From Kylie to the Kardashians, bums seem to be big news. But that’s not modern selfie culture – the female buttocks have been a symbol of fertility and beauty since early human history. As Meghan Trainor sings “it’s all about that bass.”
Modern women face a daily barrage of misogynist, hopelessly unattainable images of womanhood. It’s good to remember that womanly bodies come in all shapes and sizes, so let’s take a moment to celebrate that cellulite.
The Venus of Willendorf has exaggerated buttocks, hips, and thighs. Made of oolitic limestone, she is just over 11cm high, and can be held in the hand. She is over 25,000 years old from the Paleolithic Period. Academics suspect she is a goddess/deity figure – a symbol of well-nourished fertility.
Modern excavations at the 4th Century Piazza Villa Romana del Casale in Sicily revealed one of the richest collections of Roman mosaics in the world. This one above was found in the master bedroom!
Peter Paul Rubens is, of course, the undisputed master of the fleshy bottom. In The Judgement of Paris we see a kind of beauty contest between Venus, Juno and Minerva, the prize being the golden apple in his hand. These large, fleshy goddesses look confidently in command of their bodies and their sexuality.
Three equally confident beauties appear in Rubens The Three Graces. This skillful signature style earned him the term ‘Rubenesque’ for portrayals of realistic, sensual flesh. Rubens didn’t stick to the rigid female archetypes of so many male artists, and the playful, plump, dappled derrieres of his women are a joy to behold.
Rubens painted our cover image, Venus at the Mirror around 1613, an image re-visited by Diego Velasquez some 30 odd years later. Rokeby’s Venus is more slender, with darker hair than the more rounded Rubens and shows her without adornment. It is quite a departure from the classical depictions found in other works.
The Rokeby Venus is the only surviving nude by Velasquez. Nudes were rare in seventeenth-century art – remember the Spanish Inquisition was policing the art scene! This painting is famous for being attacked by Suffragette Mary Richardson in 1914, but it was fully restored. She said she didn’t like “the way men visitors gaped at it all day long.”
The legacy of the Rokeby Venus is seen clearly in Manet’s Olympia. She doesn’t make it into our shortlist as she is sitting on her bottom, looking out at us. But suffice to say Manet’s stark portrayal of a ‘real’ woman caused a huge stir when it was released to a Parisienne audience.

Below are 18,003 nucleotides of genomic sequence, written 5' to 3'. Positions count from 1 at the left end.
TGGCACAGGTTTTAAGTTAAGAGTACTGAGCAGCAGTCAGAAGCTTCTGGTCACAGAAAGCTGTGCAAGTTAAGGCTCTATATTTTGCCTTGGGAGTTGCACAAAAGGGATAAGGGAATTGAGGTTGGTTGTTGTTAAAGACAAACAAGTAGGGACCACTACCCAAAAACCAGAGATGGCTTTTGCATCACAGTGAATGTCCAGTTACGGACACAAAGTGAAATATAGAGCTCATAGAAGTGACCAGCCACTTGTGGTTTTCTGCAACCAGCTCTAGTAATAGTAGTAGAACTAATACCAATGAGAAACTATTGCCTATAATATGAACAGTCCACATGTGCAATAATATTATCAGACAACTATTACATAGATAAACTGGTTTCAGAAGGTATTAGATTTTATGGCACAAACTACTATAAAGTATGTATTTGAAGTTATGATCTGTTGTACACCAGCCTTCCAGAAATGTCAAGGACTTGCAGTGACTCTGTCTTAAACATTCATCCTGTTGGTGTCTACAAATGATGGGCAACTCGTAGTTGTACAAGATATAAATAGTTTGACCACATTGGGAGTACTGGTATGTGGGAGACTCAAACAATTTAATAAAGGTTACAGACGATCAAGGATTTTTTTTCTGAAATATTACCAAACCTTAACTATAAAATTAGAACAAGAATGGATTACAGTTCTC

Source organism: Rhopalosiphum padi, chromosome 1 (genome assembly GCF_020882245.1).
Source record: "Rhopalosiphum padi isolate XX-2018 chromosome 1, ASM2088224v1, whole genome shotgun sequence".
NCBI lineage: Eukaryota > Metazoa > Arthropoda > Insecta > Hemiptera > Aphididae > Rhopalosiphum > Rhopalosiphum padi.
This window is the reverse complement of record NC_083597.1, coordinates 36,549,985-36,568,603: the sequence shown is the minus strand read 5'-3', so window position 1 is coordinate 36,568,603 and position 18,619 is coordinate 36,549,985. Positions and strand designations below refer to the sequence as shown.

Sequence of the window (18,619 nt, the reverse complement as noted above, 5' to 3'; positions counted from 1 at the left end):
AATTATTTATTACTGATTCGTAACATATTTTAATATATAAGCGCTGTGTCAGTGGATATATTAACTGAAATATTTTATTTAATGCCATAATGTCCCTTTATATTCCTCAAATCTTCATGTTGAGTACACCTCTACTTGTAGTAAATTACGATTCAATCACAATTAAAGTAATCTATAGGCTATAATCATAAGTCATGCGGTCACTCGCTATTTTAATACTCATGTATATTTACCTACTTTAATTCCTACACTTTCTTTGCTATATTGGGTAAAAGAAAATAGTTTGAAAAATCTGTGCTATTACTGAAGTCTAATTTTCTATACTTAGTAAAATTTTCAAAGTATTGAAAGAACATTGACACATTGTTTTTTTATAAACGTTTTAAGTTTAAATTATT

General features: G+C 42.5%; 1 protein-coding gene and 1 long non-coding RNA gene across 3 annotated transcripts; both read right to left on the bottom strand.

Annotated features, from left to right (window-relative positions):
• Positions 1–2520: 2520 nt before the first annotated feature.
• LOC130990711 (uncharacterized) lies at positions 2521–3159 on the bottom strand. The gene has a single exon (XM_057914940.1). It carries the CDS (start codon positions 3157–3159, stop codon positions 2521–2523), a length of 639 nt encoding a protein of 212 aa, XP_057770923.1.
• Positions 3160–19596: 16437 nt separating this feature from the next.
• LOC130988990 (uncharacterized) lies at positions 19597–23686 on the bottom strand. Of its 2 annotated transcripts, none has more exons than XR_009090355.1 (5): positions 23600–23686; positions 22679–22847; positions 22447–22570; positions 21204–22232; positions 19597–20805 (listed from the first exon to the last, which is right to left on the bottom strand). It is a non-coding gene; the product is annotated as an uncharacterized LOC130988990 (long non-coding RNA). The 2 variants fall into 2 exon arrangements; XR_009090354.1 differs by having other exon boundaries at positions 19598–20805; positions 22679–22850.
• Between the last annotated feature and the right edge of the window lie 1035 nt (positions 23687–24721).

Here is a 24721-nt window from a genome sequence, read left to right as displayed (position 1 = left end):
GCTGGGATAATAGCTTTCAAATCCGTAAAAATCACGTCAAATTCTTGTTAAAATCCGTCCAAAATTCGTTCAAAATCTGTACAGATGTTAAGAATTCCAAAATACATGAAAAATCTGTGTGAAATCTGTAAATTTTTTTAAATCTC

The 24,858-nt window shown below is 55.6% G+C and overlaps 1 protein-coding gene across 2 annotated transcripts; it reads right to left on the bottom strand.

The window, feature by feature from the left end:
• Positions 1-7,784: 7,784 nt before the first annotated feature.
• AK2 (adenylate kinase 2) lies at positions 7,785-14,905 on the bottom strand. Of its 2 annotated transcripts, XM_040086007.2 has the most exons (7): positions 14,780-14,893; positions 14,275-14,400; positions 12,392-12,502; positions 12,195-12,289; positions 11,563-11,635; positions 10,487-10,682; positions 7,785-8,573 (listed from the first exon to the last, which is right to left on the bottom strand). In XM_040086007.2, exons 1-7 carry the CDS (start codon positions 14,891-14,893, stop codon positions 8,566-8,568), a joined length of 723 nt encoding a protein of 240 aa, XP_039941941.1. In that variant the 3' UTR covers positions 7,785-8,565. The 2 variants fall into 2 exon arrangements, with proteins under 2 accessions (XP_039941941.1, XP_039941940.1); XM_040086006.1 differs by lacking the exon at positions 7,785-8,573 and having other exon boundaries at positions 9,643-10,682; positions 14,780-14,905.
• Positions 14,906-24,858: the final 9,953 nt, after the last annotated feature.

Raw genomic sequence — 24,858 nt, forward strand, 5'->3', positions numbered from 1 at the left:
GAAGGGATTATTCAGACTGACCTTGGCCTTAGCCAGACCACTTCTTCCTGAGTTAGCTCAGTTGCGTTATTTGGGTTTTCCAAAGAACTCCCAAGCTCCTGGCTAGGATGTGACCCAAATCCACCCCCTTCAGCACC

Another image to draw strong criticism is La Grande Odalisque, the most famous nude by painter Jean Auguste Dominique Ingres in 1814. The long, sinuous lines of this woman bear little resemblance to anatomical reality, a distortion derided by contemporary critics. Now it is hailed as the first great nude of the modern tradition.
Moving away from traditional representation of the nude figure in painting, Paul Cezanne painted a whole series of bathers, singly or in groups from the 1870s onwards. His large The Bathers is considered one of his finest works and was an inspiration for the Cubist movement.
William-Adolphe Bouguereau stayed with the grand manners of the past when he orchestrated a whole host of frolicking nymphs in his painting The Nymphaeum in 1878. These are not really flesh-and-blood women – they are visions of perfection. They have impossibly smooth skins and perfectly proportioned bodies, but I have included it here, just for the sheer number of bottoms!
Pablo Picasso was the first to deconstruct the butt with Desmoiselles d’Avignon. See how the graceful curves of Rubens have become sharp and jagged. These women seem dangerous rather than welcoming, but this is still the male gaze we are dealing with here. Picasso is no feminist!
In the twentieth century, it seems we fell out of love with flesh. Or at least with the celebration of its gloriously feminine form. However, let’s end with South America’s Fernando Botero, whose women have a voluptuous glory that is marvellously celebratory. Enjoy!
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